Never gonna happen…
Michigan Republican House member Tom McMillin who is on the House Education, Financial Liability Reform and Regulatory Reform committees is someone with whom I rarely agree. His attacks on education, in particular, make him one of the most reviled Republicans in the House. However, he has introduced legislation in this session and in the last session that I completely, emphatically, and 100% agree with.
Republicans have been on a tear in Michigan to require anyone receiving unemployment or welfare to pass a drug test. By their estimation, if you are in need of help, that puts you into a special category of people that must be tested for illegal drug use. I find the concept abhorrent, demeaning, and antithetical to American values. However, it appears that this will soon become law.
Rep. McMillin’s legislation, first introduced in March of 2012 and again this past spring, would require CEOs and other executives in companies receiving help from the state government to be drug tested, as well. Here’s the language of the 2013 legislation:
Beginning October 1, 2012, the fund shall establish requirements to ensure that any recipient of funds, including loan, a grant, or funding or other assistance for a project, submits to and tests negative for substance abuse under a substance abuse testing program prescribed by the fund. As used in this section, any recipient who is not an individual includes all of the following:
(a) For a corporation, the president and the chief executive officer, and each managerial employee who directly reports to the president or chief executive officer.
(b) For a partnership, all partners and each managerial employee who directly reports to a partner.
(c) For a limited partnership, the general and limited partners and each managerial employee who directly reports to a general or limited partner.
(d) For a limited liability company, all members and each managerial employee who directly reports to a member.
While I hate the legislation that requires people receiving unemployment payments to take a drug test — that’s insurance, by the way, not a hand-out — if Republicans are going to be consistent in their approach, McMillin’s bill should be a no-brainer. Which is, of course, why it will NEVER pass. It never even got a vote in the House last year and very likely won’t get one this year, either. The Livingston County Press & Argus listed it as “16 of the silliest laws introduced in the Michigan legislature this year” and put it into the category of “When pigs fly”.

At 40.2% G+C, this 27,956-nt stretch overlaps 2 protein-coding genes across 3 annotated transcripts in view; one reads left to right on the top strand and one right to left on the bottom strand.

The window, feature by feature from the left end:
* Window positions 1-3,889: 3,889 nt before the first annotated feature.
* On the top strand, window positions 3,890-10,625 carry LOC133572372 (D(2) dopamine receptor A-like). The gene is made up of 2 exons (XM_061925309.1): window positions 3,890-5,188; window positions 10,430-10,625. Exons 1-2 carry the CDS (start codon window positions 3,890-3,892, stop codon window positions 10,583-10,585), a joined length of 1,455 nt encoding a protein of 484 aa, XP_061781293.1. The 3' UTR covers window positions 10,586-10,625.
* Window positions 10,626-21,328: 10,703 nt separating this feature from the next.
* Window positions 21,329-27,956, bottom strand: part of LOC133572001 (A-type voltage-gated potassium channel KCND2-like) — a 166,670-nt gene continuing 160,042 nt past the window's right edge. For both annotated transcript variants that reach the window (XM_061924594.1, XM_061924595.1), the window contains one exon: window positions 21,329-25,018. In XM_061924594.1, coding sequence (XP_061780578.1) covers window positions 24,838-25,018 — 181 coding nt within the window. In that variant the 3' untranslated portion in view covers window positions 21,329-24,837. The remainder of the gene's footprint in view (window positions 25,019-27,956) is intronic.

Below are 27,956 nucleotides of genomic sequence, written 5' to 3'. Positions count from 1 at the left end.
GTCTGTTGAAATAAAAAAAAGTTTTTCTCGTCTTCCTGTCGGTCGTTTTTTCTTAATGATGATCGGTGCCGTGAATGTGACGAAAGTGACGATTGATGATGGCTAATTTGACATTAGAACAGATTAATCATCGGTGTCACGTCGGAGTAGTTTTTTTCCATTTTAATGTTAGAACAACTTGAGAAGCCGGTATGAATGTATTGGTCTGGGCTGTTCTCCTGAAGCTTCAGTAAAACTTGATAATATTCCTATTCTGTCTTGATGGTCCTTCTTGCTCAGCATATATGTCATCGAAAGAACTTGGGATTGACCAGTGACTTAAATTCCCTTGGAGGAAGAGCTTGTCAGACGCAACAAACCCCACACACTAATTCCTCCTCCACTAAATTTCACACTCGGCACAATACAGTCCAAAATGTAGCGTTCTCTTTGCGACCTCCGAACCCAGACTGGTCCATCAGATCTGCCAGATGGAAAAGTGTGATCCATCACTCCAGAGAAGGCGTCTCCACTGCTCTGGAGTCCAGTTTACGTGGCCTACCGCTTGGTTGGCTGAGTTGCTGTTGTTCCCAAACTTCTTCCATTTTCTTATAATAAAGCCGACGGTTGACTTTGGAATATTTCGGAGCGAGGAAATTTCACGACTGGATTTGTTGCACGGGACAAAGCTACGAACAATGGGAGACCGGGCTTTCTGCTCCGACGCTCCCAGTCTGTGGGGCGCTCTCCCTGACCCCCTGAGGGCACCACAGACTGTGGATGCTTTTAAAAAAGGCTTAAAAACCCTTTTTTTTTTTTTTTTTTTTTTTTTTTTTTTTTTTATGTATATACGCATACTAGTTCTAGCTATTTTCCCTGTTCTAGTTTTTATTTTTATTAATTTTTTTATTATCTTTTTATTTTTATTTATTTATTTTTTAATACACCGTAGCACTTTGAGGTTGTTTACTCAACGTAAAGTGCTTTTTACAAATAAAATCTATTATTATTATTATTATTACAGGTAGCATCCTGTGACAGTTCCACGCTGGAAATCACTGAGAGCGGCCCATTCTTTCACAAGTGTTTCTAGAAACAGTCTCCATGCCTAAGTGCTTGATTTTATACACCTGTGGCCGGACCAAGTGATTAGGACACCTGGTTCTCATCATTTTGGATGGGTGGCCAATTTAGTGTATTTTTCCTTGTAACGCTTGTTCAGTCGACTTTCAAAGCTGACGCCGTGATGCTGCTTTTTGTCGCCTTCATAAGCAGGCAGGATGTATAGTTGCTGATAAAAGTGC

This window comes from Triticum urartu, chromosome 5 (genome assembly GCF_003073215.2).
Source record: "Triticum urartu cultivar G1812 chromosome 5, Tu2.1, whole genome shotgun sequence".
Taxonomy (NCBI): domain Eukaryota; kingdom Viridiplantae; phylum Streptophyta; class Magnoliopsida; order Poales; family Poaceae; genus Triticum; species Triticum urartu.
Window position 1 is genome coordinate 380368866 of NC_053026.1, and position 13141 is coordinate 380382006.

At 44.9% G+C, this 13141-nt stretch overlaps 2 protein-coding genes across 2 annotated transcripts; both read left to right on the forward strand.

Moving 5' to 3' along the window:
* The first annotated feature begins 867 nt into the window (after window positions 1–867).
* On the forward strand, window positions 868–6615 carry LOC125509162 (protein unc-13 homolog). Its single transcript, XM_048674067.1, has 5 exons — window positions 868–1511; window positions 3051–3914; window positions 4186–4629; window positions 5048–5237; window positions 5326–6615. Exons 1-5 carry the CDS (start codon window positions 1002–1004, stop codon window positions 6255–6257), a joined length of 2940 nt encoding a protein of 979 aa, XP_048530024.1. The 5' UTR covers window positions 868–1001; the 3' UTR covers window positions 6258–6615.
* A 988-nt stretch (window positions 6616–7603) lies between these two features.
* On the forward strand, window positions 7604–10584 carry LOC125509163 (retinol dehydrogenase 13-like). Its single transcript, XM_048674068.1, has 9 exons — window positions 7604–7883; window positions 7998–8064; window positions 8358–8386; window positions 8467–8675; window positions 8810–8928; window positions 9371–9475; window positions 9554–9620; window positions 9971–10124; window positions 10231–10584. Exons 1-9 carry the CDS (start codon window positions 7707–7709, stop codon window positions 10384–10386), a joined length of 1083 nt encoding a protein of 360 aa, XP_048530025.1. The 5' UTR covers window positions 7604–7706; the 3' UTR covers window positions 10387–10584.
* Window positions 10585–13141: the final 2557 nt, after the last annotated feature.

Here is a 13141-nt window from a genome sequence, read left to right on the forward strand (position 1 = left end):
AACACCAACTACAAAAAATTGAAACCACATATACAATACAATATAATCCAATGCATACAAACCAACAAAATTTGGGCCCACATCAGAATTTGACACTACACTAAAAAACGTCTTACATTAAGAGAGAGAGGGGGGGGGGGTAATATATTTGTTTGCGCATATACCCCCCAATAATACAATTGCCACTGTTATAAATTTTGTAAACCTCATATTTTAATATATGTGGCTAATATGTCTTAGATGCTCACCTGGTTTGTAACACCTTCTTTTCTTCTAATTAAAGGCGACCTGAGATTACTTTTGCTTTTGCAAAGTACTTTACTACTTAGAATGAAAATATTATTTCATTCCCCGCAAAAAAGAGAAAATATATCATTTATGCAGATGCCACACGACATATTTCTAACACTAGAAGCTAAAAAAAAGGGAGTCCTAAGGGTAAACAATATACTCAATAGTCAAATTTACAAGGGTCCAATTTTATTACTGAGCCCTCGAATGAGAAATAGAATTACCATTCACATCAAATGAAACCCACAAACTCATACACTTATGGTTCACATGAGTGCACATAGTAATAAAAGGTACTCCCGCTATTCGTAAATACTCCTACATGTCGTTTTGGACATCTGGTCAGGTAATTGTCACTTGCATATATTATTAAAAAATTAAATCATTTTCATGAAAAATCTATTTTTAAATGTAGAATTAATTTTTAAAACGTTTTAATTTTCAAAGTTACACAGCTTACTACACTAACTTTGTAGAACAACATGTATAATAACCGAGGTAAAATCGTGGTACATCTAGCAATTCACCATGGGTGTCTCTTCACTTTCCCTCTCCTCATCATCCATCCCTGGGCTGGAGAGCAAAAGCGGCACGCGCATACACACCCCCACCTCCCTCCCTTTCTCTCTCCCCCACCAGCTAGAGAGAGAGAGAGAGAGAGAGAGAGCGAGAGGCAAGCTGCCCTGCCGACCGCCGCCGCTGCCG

We all know why. Corporate interests control our state legislature and our state government. There is no way these wealthy corporatists are going to allow this legislation to move forward and to demean themselves in this way. That’s only for the poor folk, those with no power or voice in our state government.
McMillin has a decent piece of legislation here but, just like the rest of us, he knows it will never see the light of day. It simply allows him to claim moral purity at no risk to himself or his political career.
More’s the pity.
UPDATE: The Detroit Free Press has a scathing op-ed on the move to force people collecting unemployment to under go drug tests:
There’s something about kicking people when they’re down that appeals far too easily to Republican lawmakers. […]
No one would argue that people ought to be able to do drugs and collect unemployment benefits. But addicts need help — help that’s often in short supply. Michigan spends far more on prosecution and imprisonment of drug users than it does on recovery programs. But yet folks active in every strata of law enforcement will tell you that treatment and recovery programs keep addicts out of the courts and out of prison, saving money in the long run.
Cutting addicts off public benefits does nothing to get them off drugs and back into the work force. In fact, derailing whatever fragile stability an addict has found will probably make that addict less likely to become productive again. […]
Michigan’s real problems are the lack of jobs (which persists despite a rebounding economy and big tax cuts at the state level), lack of training for jobs and the imbalance in economic opportunity in the hardest-hit places.
It may be news to the GOP, but poor people didn’t get that way on purpose, and most drug users want to get clean. Punishing them for their conditions isn’t just cruel and short-sighted. It’s awful public policy that wastes potential and money.
It’d be nice if at least one house of the Legislature in Lansing might recognize that, or if Gov. Rick Snyder imposed that point of view by vetoing more of the strident nonsense that comes across his desk.
And, of course, voters themselves have an important recourse. It will present itself again in November 2014.